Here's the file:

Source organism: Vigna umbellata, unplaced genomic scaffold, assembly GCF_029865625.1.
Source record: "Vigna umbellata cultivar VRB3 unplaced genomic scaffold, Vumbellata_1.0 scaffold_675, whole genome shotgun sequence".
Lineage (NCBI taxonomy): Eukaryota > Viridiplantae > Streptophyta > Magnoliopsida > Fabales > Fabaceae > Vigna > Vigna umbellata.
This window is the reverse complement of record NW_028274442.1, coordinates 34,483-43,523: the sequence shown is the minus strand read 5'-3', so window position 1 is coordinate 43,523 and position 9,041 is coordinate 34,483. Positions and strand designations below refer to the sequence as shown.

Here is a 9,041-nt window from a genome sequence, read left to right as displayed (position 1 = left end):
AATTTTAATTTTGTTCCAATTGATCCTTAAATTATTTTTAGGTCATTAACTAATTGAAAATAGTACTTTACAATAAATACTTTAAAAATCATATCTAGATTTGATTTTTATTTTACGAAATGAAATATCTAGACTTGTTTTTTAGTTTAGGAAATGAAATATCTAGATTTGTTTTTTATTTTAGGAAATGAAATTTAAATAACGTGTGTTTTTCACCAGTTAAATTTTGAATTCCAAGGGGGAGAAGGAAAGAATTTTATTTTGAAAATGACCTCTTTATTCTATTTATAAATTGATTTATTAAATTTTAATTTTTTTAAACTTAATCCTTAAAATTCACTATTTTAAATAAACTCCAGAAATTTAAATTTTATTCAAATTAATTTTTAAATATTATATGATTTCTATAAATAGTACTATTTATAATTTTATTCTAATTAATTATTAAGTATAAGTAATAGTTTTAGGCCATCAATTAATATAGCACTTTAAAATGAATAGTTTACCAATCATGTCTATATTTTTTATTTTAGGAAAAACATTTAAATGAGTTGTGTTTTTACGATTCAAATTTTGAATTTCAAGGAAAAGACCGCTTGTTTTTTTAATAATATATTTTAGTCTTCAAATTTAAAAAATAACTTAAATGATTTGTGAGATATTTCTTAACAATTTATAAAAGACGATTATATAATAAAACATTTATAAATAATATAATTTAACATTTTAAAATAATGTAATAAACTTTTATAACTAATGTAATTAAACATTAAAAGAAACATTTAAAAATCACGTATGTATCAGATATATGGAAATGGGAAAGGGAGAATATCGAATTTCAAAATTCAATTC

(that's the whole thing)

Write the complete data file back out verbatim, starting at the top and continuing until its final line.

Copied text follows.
Source organism: Vigna umbellata, unplaced genomic scaffold, assembly GCF_029865625.1.
Source record: "Vigna umbellata cultivar VRB3 unplaced genomic scaffold, Vumbellata_1.0 scaffold_675, whole genome shotgun sequence".
Lineage (NCBI taxonomy): Eukaryota > Viridiplantae > Streptophyta > Magnoliopsida > Fabales > Fabaceae > Vigna > Vigna umbellata.
This window is the reverse complement of record NW_028274442.1, coordinates 34,483-43,523: the sequence shown is the minus strand read 5'-3', so window position 1 is coordinate 43,523 and position 9,041 is coordinate 34,483. Positions and strand designations below refer to the sequence as shown.

Here is a 9,041-nt window from a genome sequence, read left to right as displayed (position 1 = left end):
AATTTTAATTTTGTTCCAATTGATCCTTAAATTATTTTTAGGTCATTAACTAATTGAAAATAGTACTTTACAATAAATACTTTAAAAATCATATCTAGATTTGATTTTTATTTTACGAAATGAAATATCTAGACTTGTTTTTTAGTTTAGGAAATGAAATATCTAGATTTGTTTTTTATTTTAGGAAATGAAATTTAAATAACGTGTGTTTTTCACCAGTTAAATTTTGAATTCCAAGGGGGAGAAGGAAAGAATTTTATTTTGAAAATGACCTCTTTATTCTATTTATAAATTGATTTATTAAATTTTAATTTTTTTAAACTTAATCCTTAAAATTCACTATTTTAAATAAACTCCAGAAATTTAAATTTTATTCAAATTAATTTTTAAATATTATATGATTTCTATAAATAGTACTATTTATAATTTTATTCTAATTAATTATTAAGTATAAGTAATAGTTTTAGGCCATCAATTAATATAGCACTTTAAAATGAATAGTTTACCAATCATGTCTATATTTTTTATTTTAGGAAAAACATTTAAATGAGTTGTGTTTTTACGATTCAAATTTTGAATTTCAAGGAAAAGACCGCTTGTTTTTTTAATAATATATTTTAGTCTTCAAATTTAAAAAATAACTTAAATGATTTGTGAGATATTTCTTAACAATTTATAAAAGACGATTATATAATAAAACATTTATAAATAATATAATTTAACATTTTAAAATAATGTAATAAACTTTTATAACTAATGTAATTAAACATTAAAAGAAACATTTAAAAATCACGTATGTATCAGATATATGGAAATGGGAAAGGGAGAATATCGAATTTCAAAATTCAATTC